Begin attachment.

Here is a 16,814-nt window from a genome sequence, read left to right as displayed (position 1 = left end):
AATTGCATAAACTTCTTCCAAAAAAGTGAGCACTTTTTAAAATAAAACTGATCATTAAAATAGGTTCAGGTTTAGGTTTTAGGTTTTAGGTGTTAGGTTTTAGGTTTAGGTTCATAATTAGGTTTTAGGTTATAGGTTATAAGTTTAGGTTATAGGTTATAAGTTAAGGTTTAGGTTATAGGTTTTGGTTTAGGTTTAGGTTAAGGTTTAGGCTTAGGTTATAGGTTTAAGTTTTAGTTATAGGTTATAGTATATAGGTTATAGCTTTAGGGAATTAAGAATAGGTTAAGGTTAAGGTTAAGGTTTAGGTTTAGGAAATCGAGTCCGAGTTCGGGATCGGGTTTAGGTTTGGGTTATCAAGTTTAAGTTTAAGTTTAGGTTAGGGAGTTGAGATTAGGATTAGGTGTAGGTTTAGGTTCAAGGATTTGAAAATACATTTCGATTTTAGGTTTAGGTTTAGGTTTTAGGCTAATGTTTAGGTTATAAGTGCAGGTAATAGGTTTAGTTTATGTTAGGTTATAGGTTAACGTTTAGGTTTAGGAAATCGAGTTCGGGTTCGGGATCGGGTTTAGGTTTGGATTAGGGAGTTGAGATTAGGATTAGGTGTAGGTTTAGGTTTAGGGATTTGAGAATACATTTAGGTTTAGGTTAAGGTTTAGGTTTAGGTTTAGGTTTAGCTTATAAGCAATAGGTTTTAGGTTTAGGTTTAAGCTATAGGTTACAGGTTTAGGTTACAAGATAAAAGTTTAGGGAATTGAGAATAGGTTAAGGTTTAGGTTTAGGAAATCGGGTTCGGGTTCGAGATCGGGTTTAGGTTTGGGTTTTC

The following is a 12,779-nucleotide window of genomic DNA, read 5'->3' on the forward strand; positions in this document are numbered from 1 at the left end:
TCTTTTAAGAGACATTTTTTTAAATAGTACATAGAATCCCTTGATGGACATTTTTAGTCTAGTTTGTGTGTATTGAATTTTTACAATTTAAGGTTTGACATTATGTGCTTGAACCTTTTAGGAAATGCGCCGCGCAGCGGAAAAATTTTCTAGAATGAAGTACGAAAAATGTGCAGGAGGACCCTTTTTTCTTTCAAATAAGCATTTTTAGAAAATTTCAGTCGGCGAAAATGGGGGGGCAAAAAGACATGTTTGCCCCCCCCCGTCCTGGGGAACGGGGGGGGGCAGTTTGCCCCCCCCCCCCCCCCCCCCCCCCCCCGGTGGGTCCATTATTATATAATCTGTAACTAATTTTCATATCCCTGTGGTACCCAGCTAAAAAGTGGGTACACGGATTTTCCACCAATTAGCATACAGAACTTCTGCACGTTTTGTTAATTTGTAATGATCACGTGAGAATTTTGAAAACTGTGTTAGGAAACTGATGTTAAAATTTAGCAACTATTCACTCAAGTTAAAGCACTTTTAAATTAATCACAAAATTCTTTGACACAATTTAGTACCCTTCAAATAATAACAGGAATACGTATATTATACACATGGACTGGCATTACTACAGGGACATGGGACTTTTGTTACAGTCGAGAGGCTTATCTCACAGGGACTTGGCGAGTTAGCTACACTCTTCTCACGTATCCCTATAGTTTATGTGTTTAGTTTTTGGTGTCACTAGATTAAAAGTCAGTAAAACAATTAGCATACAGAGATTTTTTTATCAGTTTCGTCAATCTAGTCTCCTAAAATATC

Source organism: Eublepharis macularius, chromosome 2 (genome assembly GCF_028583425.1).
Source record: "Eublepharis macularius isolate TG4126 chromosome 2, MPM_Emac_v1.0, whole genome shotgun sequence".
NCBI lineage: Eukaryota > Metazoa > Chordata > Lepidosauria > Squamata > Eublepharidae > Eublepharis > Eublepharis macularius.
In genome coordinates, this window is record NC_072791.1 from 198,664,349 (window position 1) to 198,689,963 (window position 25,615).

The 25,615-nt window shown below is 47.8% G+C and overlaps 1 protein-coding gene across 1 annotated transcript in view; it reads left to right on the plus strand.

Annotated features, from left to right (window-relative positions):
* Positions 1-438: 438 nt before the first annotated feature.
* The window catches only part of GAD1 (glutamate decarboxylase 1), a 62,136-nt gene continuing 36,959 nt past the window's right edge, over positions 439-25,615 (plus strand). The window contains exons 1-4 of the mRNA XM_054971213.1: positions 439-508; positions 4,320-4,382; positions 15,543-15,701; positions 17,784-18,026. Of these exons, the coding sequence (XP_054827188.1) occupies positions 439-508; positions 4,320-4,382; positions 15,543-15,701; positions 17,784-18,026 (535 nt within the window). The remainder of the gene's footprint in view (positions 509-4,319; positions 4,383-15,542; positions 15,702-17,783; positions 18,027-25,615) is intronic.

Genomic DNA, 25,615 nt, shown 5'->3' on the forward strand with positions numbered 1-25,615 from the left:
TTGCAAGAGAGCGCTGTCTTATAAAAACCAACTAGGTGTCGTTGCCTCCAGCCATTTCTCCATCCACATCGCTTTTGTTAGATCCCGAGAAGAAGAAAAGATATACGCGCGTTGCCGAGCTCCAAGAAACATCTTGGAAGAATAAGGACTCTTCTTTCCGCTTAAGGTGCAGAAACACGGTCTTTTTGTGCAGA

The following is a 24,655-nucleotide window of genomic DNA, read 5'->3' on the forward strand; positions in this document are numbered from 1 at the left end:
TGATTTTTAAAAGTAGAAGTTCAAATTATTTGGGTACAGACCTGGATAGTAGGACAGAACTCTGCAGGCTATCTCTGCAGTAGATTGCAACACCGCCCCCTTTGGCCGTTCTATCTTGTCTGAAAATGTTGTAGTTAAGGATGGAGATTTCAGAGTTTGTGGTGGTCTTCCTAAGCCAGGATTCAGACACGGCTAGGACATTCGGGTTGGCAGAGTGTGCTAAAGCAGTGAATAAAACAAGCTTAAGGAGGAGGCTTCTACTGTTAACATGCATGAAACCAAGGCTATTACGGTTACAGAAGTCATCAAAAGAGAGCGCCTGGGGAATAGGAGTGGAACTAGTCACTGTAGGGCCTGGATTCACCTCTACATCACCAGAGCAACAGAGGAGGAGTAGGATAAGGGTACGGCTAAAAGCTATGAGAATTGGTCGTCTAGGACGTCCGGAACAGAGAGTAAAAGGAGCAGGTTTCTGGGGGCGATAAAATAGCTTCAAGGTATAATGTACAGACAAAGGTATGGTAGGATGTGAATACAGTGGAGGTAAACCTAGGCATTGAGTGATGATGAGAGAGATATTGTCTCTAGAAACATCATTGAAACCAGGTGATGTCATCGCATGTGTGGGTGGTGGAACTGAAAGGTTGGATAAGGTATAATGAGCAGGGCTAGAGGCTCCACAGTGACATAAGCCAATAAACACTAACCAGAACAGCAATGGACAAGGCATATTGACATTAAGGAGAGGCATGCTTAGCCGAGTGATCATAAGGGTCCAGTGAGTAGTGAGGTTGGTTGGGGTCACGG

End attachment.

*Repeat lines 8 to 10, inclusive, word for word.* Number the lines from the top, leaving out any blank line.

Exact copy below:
In genome coordinates, this window is record NC_072791.1 from 198,664,349 (window position 1) to 198,689,963 (window position 25,615).

The 25,615-nt window shown below is 47.8% G+C and overlaps 1 protein-coding gene across 1 annotated transcript in view; it reads left to right on the plus strand.

Annotated features, from left to right (window-relative positions):